The only thing that hasn’t worked is the weather – at this time of year, apparently, it’s rare to see the High Atlas mountains without heavy cloud, and in fact this morning there was a rare glimpse of their outline but now, half an hour later, they’ve disappeared behind white cloud again, so that iconic Marrakech shot of palm trees and snow-capped peaks eludes me. But it’s sunny and a temperate mid-20s, and the best time to visit Marrakech.

This is not a hotel for everyone: to wit the E600 price tag, which peaks at E8000 a night for the self-contained three bedroom riads down the back of the gardens. But with a sensitive and lavish restoration that’s taken three years to get off the ground (do you really want to know how much it cost?), La Mamounia has been restored to iconic status.

PS Egyptians please note: the E600 is euros. Euros.

An update: here’s the piece in the Sydney Morning Herald’s Sunday papers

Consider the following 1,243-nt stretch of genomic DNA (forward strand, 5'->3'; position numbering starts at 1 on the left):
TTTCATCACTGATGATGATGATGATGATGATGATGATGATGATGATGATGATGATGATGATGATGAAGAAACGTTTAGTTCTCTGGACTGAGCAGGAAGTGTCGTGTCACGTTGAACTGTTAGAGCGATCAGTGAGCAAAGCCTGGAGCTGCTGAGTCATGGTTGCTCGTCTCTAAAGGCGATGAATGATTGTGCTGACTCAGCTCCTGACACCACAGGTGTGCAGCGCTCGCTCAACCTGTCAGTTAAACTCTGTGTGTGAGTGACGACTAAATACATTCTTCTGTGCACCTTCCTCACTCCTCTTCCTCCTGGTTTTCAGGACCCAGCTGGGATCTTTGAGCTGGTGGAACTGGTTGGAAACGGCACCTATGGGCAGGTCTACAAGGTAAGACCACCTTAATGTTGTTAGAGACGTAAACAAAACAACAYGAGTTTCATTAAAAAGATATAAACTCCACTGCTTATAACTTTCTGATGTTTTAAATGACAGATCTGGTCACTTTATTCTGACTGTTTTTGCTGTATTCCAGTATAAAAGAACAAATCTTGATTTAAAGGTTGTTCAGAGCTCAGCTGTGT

http://www.smh.com.au/travel/accommodation-reviews/this-lady-loves-her-facelift-20091030-hoko.html

The beating heart of Marrakech

Djamma El Fna is pumping. Smoke from the grill of stand 29 pumps out across the square, putting a mystical haze across the snake charmers, fortune tellers, monkey pimps and men who are dressed like lumpy women, with a scarf across their faces, bellydancing to a crazy band, money in the tambourine, please.

I take a seat at Number 29 and order tehan. For 12 dirhams ($2) I get a thick round of bread on paper, and two aluminum bowls. One is filled with bright red pureed tomato sauce, the other with tehan, chopped and sautéed with onions and fat. It’s the first time I’ve knowingly eaten spleen. Hopefully it doesn’t result later in venting my spleen.

Walking home, I collect my landmarks. The fruit market with its barrows of bright yellow melons. The crazy display of taps and pipes with a badly handwritten sign advertising a ‘plomber’. The mosque with the dicey-looking WC beside it. The neon flashing telephone shop. And finally I take the turn down the chopped up laneway that, every time I do it, makes me feel like a local.